According to the tradition of the Muslim chronicler Al-Maqrīzī , the residents of Tunis mocked their opponents with songs of mockery from the walls during the days of the crusade. He quoted a verse known to him:

“French, didn't you know that Tunis is Cairo's sister? Think of the fate that awaits you here! Before the walls of this city you will find your grave instead of the house of Lokman, and the two terrible angels Nakir and Munkar will take the place of the eunuch Sahil. "

- Al-Maqrīzī : Essulouk li Mariset il Muluk , I, p. 462

Demolition and journey home

Philip III of France makes peace with Sultan Muhammad al-Mustansir. Miniature from the Grandes chroniques de France , 15th century. (Paris, Bibliothèque nationale de France)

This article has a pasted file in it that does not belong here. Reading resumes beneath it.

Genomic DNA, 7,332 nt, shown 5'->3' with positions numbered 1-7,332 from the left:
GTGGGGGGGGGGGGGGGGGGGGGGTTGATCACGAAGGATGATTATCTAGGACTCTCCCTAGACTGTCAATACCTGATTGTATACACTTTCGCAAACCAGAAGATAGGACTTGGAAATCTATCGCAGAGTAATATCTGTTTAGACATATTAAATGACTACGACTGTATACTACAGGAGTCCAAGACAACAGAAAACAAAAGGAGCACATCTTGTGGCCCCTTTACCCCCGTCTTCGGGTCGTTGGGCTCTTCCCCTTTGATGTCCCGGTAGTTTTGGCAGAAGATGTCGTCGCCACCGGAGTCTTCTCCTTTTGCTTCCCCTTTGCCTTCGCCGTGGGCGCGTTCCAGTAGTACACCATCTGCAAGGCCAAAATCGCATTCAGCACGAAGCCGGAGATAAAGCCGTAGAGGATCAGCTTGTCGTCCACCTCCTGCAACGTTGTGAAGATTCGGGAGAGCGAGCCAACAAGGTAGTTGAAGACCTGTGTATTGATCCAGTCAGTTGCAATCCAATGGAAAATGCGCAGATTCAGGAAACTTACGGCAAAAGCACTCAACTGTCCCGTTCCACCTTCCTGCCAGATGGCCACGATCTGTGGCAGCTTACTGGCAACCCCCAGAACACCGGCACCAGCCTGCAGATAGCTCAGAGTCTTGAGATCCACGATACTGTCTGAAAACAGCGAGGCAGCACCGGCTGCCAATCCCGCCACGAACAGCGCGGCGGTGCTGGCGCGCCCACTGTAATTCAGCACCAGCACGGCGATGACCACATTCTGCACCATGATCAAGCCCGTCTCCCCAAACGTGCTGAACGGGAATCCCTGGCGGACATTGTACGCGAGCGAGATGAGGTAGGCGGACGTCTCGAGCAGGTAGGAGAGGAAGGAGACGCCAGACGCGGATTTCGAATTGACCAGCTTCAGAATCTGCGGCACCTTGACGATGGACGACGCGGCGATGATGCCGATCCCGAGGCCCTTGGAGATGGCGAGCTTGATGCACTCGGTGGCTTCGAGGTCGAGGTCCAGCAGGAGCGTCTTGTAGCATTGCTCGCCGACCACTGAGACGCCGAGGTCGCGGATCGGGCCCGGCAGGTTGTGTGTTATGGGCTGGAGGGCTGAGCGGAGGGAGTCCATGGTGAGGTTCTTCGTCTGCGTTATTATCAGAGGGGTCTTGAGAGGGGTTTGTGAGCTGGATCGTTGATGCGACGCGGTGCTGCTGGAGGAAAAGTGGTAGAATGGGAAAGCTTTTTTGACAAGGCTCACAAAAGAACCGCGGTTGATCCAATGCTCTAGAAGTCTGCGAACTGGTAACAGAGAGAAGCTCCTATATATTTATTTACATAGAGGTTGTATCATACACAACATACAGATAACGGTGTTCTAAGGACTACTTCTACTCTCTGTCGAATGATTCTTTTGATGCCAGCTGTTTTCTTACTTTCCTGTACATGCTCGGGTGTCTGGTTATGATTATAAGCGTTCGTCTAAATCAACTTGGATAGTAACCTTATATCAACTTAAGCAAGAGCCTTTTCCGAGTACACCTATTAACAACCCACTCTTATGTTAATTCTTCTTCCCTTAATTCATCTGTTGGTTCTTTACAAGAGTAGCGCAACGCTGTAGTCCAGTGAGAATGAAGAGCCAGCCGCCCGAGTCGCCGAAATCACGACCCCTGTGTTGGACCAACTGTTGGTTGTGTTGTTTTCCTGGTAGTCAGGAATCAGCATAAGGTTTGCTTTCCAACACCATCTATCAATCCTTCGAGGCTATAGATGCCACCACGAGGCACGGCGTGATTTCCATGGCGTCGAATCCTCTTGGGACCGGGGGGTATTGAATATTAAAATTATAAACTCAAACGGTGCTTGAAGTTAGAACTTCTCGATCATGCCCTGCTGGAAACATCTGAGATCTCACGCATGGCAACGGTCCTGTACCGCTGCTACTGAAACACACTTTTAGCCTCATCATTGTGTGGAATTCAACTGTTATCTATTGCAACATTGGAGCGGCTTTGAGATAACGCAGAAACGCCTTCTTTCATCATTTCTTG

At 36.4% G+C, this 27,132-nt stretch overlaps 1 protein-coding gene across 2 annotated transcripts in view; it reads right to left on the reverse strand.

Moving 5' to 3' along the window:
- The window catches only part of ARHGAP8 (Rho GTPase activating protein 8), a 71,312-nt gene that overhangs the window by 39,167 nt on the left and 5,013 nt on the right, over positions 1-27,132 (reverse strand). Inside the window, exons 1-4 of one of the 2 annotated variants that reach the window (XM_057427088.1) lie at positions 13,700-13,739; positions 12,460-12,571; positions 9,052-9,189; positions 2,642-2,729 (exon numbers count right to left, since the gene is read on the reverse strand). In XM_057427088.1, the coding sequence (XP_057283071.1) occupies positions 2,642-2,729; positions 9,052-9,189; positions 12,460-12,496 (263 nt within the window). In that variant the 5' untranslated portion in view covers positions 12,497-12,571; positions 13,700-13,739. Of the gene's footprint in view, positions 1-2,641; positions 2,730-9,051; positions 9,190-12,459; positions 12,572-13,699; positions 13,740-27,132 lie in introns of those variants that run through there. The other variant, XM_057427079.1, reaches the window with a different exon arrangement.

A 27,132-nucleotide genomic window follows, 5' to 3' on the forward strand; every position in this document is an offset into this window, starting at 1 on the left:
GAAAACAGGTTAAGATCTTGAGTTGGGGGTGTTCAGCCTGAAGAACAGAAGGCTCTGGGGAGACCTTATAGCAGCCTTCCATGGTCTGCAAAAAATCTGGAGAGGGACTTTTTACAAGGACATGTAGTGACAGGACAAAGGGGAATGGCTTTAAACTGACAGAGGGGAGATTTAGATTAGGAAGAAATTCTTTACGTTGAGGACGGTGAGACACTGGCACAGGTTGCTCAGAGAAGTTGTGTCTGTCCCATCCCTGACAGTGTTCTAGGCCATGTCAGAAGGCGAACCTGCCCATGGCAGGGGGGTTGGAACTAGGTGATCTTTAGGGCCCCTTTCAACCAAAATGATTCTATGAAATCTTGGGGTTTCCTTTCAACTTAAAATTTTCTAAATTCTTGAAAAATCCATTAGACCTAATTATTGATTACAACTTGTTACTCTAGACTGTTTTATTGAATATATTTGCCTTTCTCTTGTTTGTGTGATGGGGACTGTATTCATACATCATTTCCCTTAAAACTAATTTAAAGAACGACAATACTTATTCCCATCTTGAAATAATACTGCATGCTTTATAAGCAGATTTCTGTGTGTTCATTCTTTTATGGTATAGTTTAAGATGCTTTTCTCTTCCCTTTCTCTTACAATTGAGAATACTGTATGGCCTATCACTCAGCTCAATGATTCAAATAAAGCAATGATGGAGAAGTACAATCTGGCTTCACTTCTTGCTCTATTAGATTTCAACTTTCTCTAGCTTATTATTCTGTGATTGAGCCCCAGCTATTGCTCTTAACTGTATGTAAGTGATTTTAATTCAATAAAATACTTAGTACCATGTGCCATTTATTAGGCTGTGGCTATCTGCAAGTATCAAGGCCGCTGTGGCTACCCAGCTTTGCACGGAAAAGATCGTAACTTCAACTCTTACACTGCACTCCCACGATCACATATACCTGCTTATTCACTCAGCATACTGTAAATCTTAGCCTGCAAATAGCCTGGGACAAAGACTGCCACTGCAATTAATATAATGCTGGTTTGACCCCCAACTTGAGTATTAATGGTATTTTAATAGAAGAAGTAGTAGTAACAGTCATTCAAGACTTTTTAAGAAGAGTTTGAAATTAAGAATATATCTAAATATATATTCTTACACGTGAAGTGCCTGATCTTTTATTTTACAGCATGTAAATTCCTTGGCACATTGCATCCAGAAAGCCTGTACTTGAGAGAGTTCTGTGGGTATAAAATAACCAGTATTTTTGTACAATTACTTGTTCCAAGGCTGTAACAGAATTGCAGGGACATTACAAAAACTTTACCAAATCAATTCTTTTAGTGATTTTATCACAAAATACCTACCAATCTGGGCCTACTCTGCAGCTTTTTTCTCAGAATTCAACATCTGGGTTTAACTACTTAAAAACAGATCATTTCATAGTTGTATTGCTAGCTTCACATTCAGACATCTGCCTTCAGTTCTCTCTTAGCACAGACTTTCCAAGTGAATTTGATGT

Charles of Anjou and his troops had reached the camp on the same day and stood on his brother's deathbed. Although his nephew and now French King Philip III. took over the nominal supreme command of the army, Anjou took over the command due to his stronger personal authority. After most of the army had recovered from the disease, he started the siege of Tunis, which he tackled only half-heartedly. Anjou did not seem to have seriously considered conquering the city. After Sultan Muhammad had signaled his willingness to negotiate, an agreement was reached on October 30, 1270 on the written seal of peace. The sultan committed himself to granting free trade for Christians and the residence of Christian priests and monks in his kingdom, so that the crusade could be ascribed a partial success. For Charles of Anjou, the sultan's return to his tributary relationship with the Kingdom of Sicily was likely to have been of greater importance. There was no conversion of the sultan to the Christian faith, to which neither Philip III. Charles of Anjou still existed. On November 10th, Prince Edward arrived with his English crusaders in Carthage, just one day later the crusade left the African continent.